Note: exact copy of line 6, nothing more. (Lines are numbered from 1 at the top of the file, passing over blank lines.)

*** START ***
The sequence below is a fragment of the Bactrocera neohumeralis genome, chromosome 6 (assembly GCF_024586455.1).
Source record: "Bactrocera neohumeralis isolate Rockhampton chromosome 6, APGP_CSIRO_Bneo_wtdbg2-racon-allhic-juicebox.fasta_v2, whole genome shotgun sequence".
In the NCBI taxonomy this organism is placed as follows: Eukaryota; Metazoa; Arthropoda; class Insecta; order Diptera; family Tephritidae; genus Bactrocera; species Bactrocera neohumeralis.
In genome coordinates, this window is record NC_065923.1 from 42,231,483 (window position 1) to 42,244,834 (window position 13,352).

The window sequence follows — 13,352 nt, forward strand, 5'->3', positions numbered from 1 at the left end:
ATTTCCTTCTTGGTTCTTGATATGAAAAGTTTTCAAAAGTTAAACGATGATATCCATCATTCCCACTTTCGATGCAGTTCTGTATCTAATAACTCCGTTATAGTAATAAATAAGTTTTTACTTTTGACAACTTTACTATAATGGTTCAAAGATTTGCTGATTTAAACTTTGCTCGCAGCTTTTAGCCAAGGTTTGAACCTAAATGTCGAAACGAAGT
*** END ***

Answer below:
ATTTCCTTCTTGGTTCTTGATATGAAAAGTTTTCAAAAGTTAAACGATGATATCCATCATTCCCACTTTCGATGCAGTTCTGTATCTAATAACTCCGTTATAGTAATAAATAAGTTTTTACTTTTGACAACTTTACTATAATGGTTCAAAGATTTGCTGATTTAAACTTTGCTCGCAGCTTTTAGCCAAGGTTTGAACCTAAATGTCGAAACGAAGT